The Treacy & Wiersema Value-Discipline Model was first published in the ground-breaking Harvard Business Review article “Customer Intimacy and Other Value Disciplines,” (c. 1993) and was expanded in a book, “The Discipline of Market Leaders” in 1995. The Value-Discipline Model is a strategic tool that helps enterprises establish what they want their customers to value them for.
The Value-Discipline Model looks at 3 different areas or “value disciplines” in which an enterprise can focus. Each area results in customers valuing the enterprise in a different way. The three value-disciplines are:
- Operating Excellence;
- Product Leadership; and
- Customer Intimacy;
Those familiar with Michael Porter‘s work will see that Tracey and Wiersema’s model reflects Porter’s three basic strategy concepts of cost leadership, segmentation strategy and differentiation strategy. Tracey and Wiersema extend them into “value disciplines”. The primary difference between Porter’s work and the value discipline model is that Tracey and Wiersema deepened the focus on the customer relationship by defining the Customer Intimacy value discipline. Porter’s focus was market-focussed, Tracey and Wiersema shifted to a customer focus.
Tracey and Wiersema proposed that in order to be competitive, an enterprise must be competent in all three disciplines (the minimum threshold in the diagram), but to be a market leader, an enterprise must excel in just one discipline. Treacy-Wiersema further propose that an enterprise cannot excel in all three disciplines because the basic enterprise culture, structures, people, facilities, processes and business models that lead to excellence in any one discipline are incompatible with achieving excellence in the others.
For example, Operationally Excellent enterprises tend to have a limited range of products and configurations as this is cheaper to build and deliver than a vast range of products and configurations typical of a Customer Intimate enterprise. Tracey and Wiersema thus proposed that Enterprises must make a key strategic choice about which value discipline to select.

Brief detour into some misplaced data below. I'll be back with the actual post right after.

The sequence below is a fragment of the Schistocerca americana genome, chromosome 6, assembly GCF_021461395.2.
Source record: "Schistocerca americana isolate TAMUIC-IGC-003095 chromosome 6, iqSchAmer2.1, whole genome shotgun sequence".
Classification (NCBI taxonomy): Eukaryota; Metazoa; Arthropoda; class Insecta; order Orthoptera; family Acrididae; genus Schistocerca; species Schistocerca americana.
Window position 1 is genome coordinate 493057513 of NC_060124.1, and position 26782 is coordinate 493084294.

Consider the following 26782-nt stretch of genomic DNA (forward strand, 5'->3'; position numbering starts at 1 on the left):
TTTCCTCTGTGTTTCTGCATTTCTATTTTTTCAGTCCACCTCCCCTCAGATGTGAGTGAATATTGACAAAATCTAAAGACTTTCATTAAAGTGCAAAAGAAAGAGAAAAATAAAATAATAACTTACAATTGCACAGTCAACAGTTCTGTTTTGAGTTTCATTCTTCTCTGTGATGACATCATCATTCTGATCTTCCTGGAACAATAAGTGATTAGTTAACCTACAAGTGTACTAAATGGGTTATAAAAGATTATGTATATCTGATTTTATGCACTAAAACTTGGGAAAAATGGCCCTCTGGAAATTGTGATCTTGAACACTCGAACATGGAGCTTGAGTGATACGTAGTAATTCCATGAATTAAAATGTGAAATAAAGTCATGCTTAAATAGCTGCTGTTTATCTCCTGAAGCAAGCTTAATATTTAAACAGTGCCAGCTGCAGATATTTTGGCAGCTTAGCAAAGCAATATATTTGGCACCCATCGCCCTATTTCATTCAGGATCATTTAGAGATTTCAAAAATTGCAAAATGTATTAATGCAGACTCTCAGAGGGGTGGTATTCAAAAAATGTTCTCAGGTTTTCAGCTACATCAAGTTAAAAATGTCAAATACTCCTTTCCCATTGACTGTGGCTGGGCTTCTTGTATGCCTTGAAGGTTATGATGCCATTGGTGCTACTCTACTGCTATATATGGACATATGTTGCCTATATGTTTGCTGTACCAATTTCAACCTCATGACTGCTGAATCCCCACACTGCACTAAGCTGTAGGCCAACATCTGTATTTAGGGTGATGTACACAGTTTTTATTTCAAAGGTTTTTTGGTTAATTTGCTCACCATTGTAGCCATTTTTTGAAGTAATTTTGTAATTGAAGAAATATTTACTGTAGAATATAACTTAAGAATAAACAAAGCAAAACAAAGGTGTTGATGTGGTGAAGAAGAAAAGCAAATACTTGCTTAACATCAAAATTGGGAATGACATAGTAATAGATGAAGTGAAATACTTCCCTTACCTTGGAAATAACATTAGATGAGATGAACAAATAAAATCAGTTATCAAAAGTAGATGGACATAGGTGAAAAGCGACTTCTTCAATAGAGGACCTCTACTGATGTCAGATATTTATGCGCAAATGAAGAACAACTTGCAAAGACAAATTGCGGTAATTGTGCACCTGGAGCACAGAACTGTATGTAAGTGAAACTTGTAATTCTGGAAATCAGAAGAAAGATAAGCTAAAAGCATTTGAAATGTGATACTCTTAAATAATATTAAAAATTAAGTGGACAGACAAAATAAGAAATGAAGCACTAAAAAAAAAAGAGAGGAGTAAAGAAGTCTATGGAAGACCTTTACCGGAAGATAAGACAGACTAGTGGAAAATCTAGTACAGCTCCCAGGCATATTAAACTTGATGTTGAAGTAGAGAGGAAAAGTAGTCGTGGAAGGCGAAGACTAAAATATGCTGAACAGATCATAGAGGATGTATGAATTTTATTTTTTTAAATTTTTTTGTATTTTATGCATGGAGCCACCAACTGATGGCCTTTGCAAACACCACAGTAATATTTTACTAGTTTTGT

The Value Disciplines
Product Leadership is characterized by products that are the best in their market and highly valued by customers.
The principles of a product leadership enterprise are:
- Encouragement of innovation – a culture that fosters experimentation and innovation and rewards product or service improvement;
- Risk-oriented management style – management that allows the enterprise to take risks and reap the rewards of new ventures;
- Recognition that the enterprise’s current success and future prospects lie in its talented design people and those who support them; and
- Recognition of the need to educate and lead the market in the use and benefits of new products or services.
The dimensions of Product Leadership are:
- Capability maturity – maintaining the level of capability to deliver products or services and the continuous improvement of those capabilities;
- Intellectual leverage – developing and using intellectual assets for improved product and service delivery; and
- Responsiveness – minimizing the response and turnaround times for product and service design and delivery.
Examples of product leadership aligned enterprises: Ferrari, Apple, Nike